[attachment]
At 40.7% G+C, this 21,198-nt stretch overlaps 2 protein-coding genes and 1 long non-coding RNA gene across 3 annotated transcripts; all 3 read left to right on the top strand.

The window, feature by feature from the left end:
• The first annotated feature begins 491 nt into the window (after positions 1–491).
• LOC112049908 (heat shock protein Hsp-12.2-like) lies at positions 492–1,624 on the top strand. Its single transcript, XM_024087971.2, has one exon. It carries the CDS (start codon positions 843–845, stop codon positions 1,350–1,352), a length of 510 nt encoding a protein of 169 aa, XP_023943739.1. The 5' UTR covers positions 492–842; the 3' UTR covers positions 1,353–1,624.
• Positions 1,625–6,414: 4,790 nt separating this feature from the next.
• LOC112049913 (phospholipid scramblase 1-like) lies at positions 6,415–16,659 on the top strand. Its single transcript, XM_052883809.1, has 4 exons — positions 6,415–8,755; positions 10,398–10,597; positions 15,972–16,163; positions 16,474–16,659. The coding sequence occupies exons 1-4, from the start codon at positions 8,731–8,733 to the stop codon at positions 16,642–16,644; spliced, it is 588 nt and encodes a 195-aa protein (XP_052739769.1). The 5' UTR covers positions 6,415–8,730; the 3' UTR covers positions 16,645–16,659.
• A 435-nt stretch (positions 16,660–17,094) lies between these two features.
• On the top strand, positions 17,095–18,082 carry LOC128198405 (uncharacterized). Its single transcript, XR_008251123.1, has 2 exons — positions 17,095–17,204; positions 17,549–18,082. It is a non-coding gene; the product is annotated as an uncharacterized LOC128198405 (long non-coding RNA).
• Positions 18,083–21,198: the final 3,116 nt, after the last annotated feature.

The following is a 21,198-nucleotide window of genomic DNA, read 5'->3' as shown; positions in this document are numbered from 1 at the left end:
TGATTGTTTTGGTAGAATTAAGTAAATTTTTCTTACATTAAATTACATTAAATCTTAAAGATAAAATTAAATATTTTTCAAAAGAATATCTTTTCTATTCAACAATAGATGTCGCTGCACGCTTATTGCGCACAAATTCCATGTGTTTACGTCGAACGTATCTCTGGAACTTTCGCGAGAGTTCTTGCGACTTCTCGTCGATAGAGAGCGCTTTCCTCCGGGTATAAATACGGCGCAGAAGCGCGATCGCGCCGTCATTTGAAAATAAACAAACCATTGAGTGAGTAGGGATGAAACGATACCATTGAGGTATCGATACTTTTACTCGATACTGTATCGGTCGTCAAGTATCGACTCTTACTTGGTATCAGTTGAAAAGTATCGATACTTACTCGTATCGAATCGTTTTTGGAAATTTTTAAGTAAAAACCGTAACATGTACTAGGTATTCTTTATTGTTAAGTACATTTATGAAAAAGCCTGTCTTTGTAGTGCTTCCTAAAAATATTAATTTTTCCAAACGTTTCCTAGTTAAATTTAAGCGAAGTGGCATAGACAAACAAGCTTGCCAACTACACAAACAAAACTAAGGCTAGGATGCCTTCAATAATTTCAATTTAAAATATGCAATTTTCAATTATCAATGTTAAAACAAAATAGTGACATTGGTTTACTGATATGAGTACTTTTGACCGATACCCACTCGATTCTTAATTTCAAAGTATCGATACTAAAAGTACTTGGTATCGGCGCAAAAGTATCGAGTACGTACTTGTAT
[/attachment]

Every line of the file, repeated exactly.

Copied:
At 40.7% G+C, this 21,198-nt stretch overlaps 2 protein-coding genes and 1 long non-coding RNA gene across 3 annotated transcripts; all 3 read left to right on the top strand.

The window, feature by feature from the left end:
• The first annotated feature begins 491 nt into the window (after positions 1–491).
• LOC112049908 (heat shock protein Hsp-12.2-like) lies at positions 492–1,624 on the top strand. Its single transcript, XM_024087971.2, has one exon. It carries the CDS (start codon positions 843–845, stop codon positions 1,350–1,352), a length of 510 nt encoding a protein of 169 aa, XP_023943739.1. The 5' UTR covers positions 492–842; the 3' UTR covers positions 1,353–1,624.
• Positions 1,625–6,414: 4,790 nt separating this feature from the next.
• LOC112049913 (phospholipid scramblase 1-like) lies at positions 6,415–16,659 on the top strand. Its single transcript, XM_052883809.1, has 4 exons — positions 6,415–8,755; positions 10,398–10,597; positions 15,972–16,163; positions 16,474–16,659. The coding sequence occupies exons 1-4, from the start codon at positions 8,731–8,733 to the stop codon at positions 16,642–16,644; spliced, it is 588 nt and encodes a 195-aa protein (XP_052739769.1). The 5' UTR covers positions 6,415–8,730; the 3' UTR covers positions 16,645–16,659.
• A 435-nt stretch (positions 16,660–17,094) lies between these two features.
• On the top strand, positions 17,095–18,082 carry LOC128198405 (uncharacterized). Its single transcript, XR_008251123.1, has 2 exons — positions 17,095–17,204; positions 17,549–18,082. It is a non-coding gene; the product is annotated as an uncharacterized LOC128198405 (long non-coding RNA).
• Positions 18,083–21,198: the final 3,116 nt, after the last annotated feature.

The following is a 21,198-nucleotide window of genomic DNA, read 5'->3' as shown; positions in this document are numbered from 1 at the left end:
TGATTGTTTTGGTAGAATTAAGTAAATTTTTCTTACATTAAATTACATTAAATCTTAAAGATAAAATTAAATATTTTTCAAAAGAATATCTTTTCTATTCAACAATAGATGTCGCTGCACGCTTATTGCGCACAAATTCCATGTGTTTACGTCGAACGTATCTCTGGAACTTTCGCGAGAGTTCTTGCGACTTCTCGTCGATAGAGAGCGCTTTCCTCCGGGTATAAATACGGCGCAGAAGCGCGATCGCGCCGTCATTTGAAAATAAACAAACCATTGAGTGAGTAGGGATGAAACGATACCATTGAGGTATCGATACTTTTACTCGATACTGTATCGGTCGTCAAGTATCGACTCTTACTTGGTATCAGTTGAAAAGTATCGATACTTACTCGTATCGAATCGTTTTTGGAAATTTTTAAGTAAAAACCGTAACATGTACTAGGTATTCTTTATTGTTAAGTACATTTATGAAAAAGCCTGTCTTTGTAGTGCTTCCTAAAAATATTAATTTTTCCAAACGTTTCCTAGTTAAATTTAAGCGAAGTGGCATAGACAAACAAGCTTGCCAACTACACAAACAAAACTAAGGCTAGGATGCCTTCAATAATTTCAATTTAAAATATGCAATTTTCAATTATCAATGTTAAAACAAAATAGTGACATTGGTTTACTGATATGAGTACTTTTGACCGATACCCACTCGATTCTTAATTTCAAAGTATCGATACTAAAAGTACTTGGTATCGGCGCAAAAGTATCGAGTACGTACTTGTAT